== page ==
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Managing Chronic Disease: 3 Steps Payers Are Taking

Due to the COVID-19 pandemic, routine cancer screenings in the United States fell by 86-94 percent. And the US isn’t alone. Bloomberg reports that survival rates could fall 5-10 percent due to screenings, hospital referrals, and treatment for cancer decreasing across the world.

Additionally, 36 percent of surveyed patients with chronic illness reported disruptions in care with seven percent struggling to obtain prescription medications. How can payers and providers ensure that chronic disease, including cancer, doesn’t suffer from pandemic delays? Here are three ways payers are taking charge.

1. In-Home Screening Kits

An ounce of prevention is worth a pound of cure. Payers like Humana and Blue Cross Blue Shield are stepping up preventative care by finding innovative ways to provide access without putting members at risk for coronavirus.

In May, Blue Cross Blue Shield of Minnesota announced that it was expanding access to in-home wellness care and home test kits for preventative screenings. These kits included diabetic A1C and microalbumin tests and screening kits for colorectal cancer.

Similarly, Humana announced that it will mail more than 1 million in-home preventative care screening kits during the remainder of the year. Dr. William Shrank, Chief Medical Officer stated: 

“Because of the pandemic, many of our members—who are primarily seniors—have not been comfortable leaving their homes for routine health care. Now more than ever, proactive, preventive care can be lifesaving and life-changing for our members.”

2. Improving Quality Measures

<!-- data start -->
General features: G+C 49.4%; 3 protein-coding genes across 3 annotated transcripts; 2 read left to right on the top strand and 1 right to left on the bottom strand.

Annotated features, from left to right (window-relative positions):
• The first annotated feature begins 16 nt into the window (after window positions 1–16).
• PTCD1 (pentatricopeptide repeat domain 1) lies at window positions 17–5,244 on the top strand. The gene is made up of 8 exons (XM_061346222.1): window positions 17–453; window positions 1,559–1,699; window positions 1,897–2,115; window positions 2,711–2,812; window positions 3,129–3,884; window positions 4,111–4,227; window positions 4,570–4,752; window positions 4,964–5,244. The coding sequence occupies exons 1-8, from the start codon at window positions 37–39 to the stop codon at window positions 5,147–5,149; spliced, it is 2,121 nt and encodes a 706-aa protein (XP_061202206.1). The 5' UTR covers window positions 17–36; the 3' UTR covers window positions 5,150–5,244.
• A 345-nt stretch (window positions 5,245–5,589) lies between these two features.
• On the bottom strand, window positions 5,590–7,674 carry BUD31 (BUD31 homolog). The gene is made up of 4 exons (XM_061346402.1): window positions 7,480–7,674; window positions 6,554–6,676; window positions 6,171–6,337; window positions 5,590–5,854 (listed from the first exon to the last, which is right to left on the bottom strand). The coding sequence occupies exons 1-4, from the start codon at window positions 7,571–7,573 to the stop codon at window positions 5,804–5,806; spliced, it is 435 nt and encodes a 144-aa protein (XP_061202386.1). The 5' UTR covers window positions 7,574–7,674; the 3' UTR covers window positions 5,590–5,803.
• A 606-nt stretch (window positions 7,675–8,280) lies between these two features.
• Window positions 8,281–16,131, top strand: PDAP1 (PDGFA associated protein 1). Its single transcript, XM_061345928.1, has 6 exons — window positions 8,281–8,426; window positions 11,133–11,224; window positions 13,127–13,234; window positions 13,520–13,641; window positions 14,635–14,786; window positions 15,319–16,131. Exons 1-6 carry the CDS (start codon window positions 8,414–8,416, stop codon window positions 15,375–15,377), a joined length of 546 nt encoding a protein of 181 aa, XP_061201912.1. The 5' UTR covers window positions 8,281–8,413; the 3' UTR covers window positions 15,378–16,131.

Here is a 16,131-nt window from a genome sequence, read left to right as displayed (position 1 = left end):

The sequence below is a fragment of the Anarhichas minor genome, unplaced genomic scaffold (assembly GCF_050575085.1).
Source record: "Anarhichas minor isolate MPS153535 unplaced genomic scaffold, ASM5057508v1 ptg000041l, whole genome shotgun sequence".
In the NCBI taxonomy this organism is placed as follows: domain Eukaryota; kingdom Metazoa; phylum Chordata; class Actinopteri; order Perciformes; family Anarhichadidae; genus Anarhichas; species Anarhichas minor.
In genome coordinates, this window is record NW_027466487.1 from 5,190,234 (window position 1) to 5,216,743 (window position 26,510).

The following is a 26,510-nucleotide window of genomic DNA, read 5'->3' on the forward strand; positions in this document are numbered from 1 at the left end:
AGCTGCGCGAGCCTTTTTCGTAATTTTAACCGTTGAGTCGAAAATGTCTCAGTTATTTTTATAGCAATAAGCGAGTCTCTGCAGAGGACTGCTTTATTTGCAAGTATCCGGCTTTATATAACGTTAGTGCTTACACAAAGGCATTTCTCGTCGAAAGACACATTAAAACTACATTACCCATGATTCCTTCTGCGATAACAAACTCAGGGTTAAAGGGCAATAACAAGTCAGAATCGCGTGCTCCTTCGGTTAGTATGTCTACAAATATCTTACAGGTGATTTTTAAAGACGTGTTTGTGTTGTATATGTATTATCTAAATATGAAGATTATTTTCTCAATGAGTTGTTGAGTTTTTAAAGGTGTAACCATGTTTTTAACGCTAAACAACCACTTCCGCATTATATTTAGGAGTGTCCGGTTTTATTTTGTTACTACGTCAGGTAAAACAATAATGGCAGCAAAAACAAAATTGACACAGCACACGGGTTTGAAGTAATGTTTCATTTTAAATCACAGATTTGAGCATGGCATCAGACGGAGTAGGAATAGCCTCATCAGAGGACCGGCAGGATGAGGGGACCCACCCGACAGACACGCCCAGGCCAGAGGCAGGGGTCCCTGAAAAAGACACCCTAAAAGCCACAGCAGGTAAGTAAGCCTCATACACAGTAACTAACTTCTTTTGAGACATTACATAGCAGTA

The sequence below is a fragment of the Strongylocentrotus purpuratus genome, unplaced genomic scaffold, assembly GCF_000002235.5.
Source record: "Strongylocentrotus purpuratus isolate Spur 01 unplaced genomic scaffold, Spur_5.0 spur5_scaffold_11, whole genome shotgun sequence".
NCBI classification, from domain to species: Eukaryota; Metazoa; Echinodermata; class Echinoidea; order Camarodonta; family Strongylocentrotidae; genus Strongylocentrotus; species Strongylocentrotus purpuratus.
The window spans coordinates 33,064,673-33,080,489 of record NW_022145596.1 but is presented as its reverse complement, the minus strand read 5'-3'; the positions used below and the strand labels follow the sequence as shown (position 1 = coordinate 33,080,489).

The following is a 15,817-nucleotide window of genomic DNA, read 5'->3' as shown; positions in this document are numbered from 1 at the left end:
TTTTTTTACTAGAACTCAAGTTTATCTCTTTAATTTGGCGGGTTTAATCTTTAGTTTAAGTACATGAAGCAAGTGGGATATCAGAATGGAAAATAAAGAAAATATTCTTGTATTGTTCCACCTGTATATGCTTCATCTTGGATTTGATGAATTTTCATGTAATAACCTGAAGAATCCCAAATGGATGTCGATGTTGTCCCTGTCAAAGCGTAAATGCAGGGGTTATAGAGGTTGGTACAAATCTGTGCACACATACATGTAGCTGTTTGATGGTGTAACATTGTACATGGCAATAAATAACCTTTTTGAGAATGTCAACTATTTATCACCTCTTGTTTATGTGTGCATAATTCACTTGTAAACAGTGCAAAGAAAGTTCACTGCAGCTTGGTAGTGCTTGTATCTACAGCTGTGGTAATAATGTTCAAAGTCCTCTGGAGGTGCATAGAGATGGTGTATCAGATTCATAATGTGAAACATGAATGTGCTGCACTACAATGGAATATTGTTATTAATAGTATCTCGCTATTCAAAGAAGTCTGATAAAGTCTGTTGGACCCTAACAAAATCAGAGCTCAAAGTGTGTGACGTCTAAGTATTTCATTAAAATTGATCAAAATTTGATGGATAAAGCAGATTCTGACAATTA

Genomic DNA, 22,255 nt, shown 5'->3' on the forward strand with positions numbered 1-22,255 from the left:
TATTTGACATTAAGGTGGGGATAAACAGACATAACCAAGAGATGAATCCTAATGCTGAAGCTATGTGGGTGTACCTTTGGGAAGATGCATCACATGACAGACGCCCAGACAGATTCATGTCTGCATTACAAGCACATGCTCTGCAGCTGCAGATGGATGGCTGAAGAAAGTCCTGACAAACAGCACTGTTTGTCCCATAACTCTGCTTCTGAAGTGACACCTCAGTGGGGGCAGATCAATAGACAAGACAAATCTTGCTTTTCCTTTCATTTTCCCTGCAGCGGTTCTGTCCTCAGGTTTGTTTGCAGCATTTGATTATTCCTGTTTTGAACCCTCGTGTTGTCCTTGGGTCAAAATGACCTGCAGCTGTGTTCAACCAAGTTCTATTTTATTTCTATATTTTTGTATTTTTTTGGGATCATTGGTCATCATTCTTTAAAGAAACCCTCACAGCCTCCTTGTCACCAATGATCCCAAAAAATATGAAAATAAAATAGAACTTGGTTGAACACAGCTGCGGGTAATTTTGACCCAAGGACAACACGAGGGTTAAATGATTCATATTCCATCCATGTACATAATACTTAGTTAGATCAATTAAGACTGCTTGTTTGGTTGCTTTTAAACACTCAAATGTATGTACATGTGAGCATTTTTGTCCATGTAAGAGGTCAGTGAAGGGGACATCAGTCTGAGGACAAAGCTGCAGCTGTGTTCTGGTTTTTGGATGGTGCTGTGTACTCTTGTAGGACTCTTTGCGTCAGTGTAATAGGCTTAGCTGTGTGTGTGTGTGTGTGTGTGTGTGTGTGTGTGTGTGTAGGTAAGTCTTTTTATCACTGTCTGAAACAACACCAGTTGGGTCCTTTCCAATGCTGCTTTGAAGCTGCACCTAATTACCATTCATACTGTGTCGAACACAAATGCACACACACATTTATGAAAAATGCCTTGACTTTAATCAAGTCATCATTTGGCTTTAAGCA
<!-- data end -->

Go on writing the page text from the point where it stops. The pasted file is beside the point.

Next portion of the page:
A study by CitiusTech found that 74 percent of NCQA HEDIS quality measures may be negatively impacted by COVID-19. The report specifically noted concerns for those with chronic conditions, such as diabetes or cardiovascular disease, due to fewer new prescriptions, treatments, and doctor’s visits.

The report suggested five strategies payers can use to strengthen quality measures:

  • Narrow provider network integration
  • Work to ensure correct coding and record of virtual healthcare
  • Leverage FHIR interoperability to share gaps in care alerts
  • Enable data science for outreach optimization
  • Engage NLP analytics for margin optimization

3. Leveraging Technology

A CVS Health study found that 48 percent of respondents said they would be more likely to communicate with healthcare providers if they could do so via digital messaging, telehealth, and virtual office visits.

With telehealth, members get the care they need to manage chronic diseases without unnecessary exposure to COVID-19. Telehealth visits are being widely accepted as well. For example, Blue Cross Blue Shield of Massachusetts reported 1 million telehealth claims in just nine weeks.

Beyond telehealth, there are ways to leverage the power of technology. Level2, part of UnitedHealth Group research and development, set out to address remote monitoring for one of the costliest chronic diseases—diabetes. Using a continuous glucose monitor to gather hundreds of readings every day and compile them into an individual health record. The continuous nature of the monitor means that it’s passive for the member while being proactive for payers. It also means that payers can safely monitor member’s health remotely.

For CareOregon, technology has meant better care coordination and decreased utilization. CareOregon started using a care collaboration platform to better provide transitional care for dual-eligibility members transitioning from hospital to skilled nursing facilities or home.

With automated reports, case managers can easily track member movement and provide additional outreach and support–leading to reduced 30-day hospital readmissions. Fewer readmissions means less cost for payers, saved resources for hospitals fighting the pandemic, and better quality care for members.

Brittany Eastman
Content Marketing Specialist